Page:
By Wharton School professor Berger’s account, much of the art of persuasion lies in the art of choosing the right word. Want to jump ahead of others waiting in line to use a photocopy machine, even if they’re grizzled New Yorkers? Throw a because into the equation (“Excuse me, I have five pages. May I use the Xerox machine, because I’m in a rush?”), and you’re likely to get your way. Want someone to do your copying for you? Then change your verbs to nouns: not “Can you help me?” but “Can you be a helper?” As Berger notes, there’s a subtle psychological shift at play when a person becomes not a mere instrument in helping but instead acquires an identity as a helper. It’s the little things, one supposes, and the author offers some interesting strategies that eager readers will want to try out. Instead of alienating a listener with the omniscient should, as in “You should do this,” try could instead: “Well, you could…” induces all concerned “to recognize that there might be other possibilities.” Berger’s counsel that one should use abstractions contradicts his admonition to use concrete language, and it doesn’t help matters to say that each is appropriate to a particular situation, while grammarians will wince at his suggestion that a nerve-calming exercise to “try talking to yourself in the third person (‘You can do it!’)” in fact invokes the second person. Still, there are plenty of useful insights, particularly for students of advertising and public speaking. It’s intriguing to note that appeals to God are less effective in securing a loan than a simple affirmative such as “I pay all bills…on time”), and it’s helpful to keep in mind that “the right words used at the right time can have immense power.”

Perhaps not magic but appealing nonetheless.

Pub Date: March 7, 2023

ISBN: 9780063204935

Page Count: 256

Publisher: Harper Business

Review Posted Online: March 23, 2023

Kirkus Reviews Issue: April 15, 2023

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GREENLIGHTS

A conversational, pleasurable look into McConaughey’s life and thought.

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All right, all right, all right: The affable, laconic actor delivers a combination of memoir and self-help book.

“This is an approach book,” writes McConaughey, adding that it contains “philosophies that can be objectively understood, and if you choose, subjectively adopted, by either changing your reality, or changing how you see it. This is a playbook, based on adventures in my life.” Some of those philosophies come in the form of apothegms: “When you can design your own weather, blow in the breeze”; “Simplify, focus, conserve to liberate.” Others come in the form of sometimes rambling stories that never take the shortest route from point A to point B, as when he recounts a dream-spurred, challenging visit to the Malian musician Ali Farka Touré, who offered a significant lesson in how disagreement can be expressed politely and without rancor. Fans of McConaughey will enjoy his memories—which line up squarely with other accounts in Melissa Maerz’s recent oral history, Alright, Alright, Alright—of his debut in Richard Linklater’s Dazed and Confused, to which he contributed not just that signature phrase, but also a kind of too-cool-for-school hipness that dissolves a bit upon realizing that he’s an older guy on the prowl for teenage girls. McConaughey’s prep to settle into the role of Wooderson involved inhabiting the mind of a dude who digs cars, rock ’n’ roll, and “chicks,” and he ran with it, reminding readers that the film originally had only three scripted scenes for his character. The lesson: “Do one thing well, then another. Once, then once more.” It’s clear that the author is a thoughtful man, even an intellectual of sorts, though without the earnestness of Ethan Hawke or James Franco. Though some of the sentiments are greeting card–ish, this book is entertaining and full of good lessons.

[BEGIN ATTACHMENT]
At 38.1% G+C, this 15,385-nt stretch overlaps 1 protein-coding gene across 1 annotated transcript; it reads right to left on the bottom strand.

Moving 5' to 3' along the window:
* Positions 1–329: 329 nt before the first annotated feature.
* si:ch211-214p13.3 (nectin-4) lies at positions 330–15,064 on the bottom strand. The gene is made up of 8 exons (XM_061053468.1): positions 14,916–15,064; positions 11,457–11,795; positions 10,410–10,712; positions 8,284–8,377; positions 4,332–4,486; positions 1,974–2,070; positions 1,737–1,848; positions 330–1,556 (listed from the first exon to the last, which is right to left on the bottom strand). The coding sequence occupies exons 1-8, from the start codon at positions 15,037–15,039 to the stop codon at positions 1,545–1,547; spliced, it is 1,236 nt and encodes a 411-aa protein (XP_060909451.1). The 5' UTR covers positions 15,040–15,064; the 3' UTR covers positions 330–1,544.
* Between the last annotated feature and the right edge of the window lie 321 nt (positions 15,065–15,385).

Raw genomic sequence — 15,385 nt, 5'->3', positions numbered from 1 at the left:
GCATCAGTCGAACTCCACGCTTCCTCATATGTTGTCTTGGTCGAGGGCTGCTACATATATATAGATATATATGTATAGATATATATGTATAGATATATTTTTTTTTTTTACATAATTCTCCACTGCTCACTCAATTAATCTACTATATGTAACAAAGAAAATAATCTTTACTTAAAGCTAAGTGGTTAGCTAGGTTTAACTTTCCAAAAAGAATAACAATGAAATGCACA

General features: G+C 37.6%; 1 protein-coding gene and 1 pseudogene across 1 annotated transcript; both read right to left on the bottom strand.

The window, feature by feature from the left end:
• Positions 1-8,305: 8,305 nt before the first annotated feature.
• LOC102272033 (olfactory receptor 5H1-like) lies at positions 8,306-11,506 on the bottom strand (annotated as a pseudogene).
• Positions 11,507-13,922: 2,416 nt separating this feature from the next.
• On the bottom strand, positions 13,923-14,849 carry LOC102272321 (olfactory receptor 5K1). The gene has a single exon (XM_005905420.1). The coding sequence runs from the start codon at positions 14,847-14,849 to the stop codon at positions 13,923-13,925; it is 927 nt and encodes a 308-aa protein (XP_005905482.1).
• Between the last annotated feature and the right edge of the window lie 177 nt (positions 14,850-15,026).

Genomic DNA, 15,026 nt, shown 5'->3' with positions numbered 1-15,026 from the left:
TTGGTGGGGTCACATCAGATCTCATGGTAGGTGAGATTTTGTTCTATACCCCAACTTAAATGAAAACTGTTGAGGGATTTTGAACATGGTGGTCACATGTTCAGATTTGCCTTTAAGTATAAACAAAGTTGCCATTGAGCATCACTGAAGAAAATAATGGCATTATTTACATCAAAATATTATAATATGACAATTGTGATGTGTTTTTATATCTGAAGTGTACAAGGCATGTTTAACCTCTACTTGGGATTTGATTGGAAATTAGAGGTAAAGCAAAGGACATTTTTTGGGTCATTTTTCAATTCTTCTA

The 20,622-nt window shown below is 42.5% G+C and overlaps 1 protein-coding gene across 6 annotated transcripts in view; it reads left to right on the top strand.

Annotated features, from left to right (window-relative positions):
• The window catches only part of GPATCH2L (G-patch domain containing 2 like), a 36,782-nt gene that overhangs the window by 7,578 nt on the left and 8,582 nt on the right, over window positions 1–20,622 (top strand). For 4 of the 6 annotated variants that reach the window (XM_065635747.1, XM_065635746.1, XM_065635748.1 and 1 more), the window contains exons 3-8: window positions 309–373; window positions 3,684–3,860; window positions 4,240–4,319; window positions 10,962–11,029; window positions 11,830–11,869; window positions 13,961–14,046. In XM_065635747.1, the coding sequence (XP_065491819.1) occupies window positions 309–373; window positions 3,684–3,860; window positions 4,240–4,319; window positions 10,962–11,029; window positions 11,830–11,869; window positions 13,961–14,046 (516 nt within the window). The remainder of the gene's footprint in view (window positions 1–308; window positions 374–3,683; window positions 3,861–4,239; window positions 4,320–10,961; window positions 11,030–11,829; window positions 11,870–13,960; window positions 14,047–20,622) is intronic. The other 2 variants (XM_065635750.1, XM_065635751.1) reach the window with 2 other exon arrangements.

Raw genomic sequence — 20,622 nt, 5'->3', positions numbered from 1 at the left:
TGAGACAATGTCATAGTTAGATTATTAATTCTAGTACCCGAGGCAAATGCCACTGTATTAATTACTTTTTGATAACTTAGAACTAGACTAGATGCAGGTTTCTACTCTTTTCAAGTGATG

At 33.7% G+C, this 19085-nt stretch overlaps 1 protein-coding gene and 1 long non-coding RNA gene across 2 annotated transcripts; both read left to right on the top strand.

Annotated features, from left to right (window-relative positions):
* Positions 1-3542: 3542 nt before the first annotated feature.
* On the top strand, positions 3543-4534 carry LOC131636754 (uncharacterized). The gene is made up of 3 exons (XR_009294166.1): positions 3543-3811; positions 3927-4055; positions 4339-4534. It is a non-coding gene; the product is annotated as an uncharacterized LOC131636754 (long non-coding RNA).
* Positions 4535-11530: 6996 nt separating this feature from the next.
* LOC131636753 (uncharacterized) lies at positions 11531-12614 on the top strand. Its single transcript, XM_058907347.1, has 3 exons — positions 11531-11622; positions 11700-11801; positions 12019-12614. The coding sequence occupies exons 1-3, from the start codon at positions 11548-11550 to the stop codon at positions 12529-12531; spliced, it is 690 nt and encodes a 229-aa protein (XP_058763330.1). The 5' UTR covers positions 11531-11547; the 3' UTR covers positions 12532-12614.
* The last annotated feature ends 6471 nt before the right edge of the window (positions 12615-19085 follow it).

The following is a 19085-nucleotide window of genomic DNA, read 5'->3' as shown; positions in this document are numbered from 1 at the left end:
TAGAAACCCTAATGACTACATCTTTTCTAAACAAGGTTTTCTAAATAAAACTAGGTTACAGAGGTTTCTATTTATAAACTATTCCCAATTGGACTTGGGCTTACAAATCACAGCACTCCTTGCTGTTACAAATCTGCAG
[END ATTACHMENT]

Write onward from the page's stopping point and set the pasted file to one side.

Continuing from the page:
A conversational, pleasurable look into McConaughey’s life and thought.

Pub Date: Oct. 20, 2020

ISBN: 978-0-593-13913-4

Page Count: 304

Publisher: Crown

Review Posted Online: Oct. 27, 2020

Kirkus Reviews Issue: Dec. 1, 2020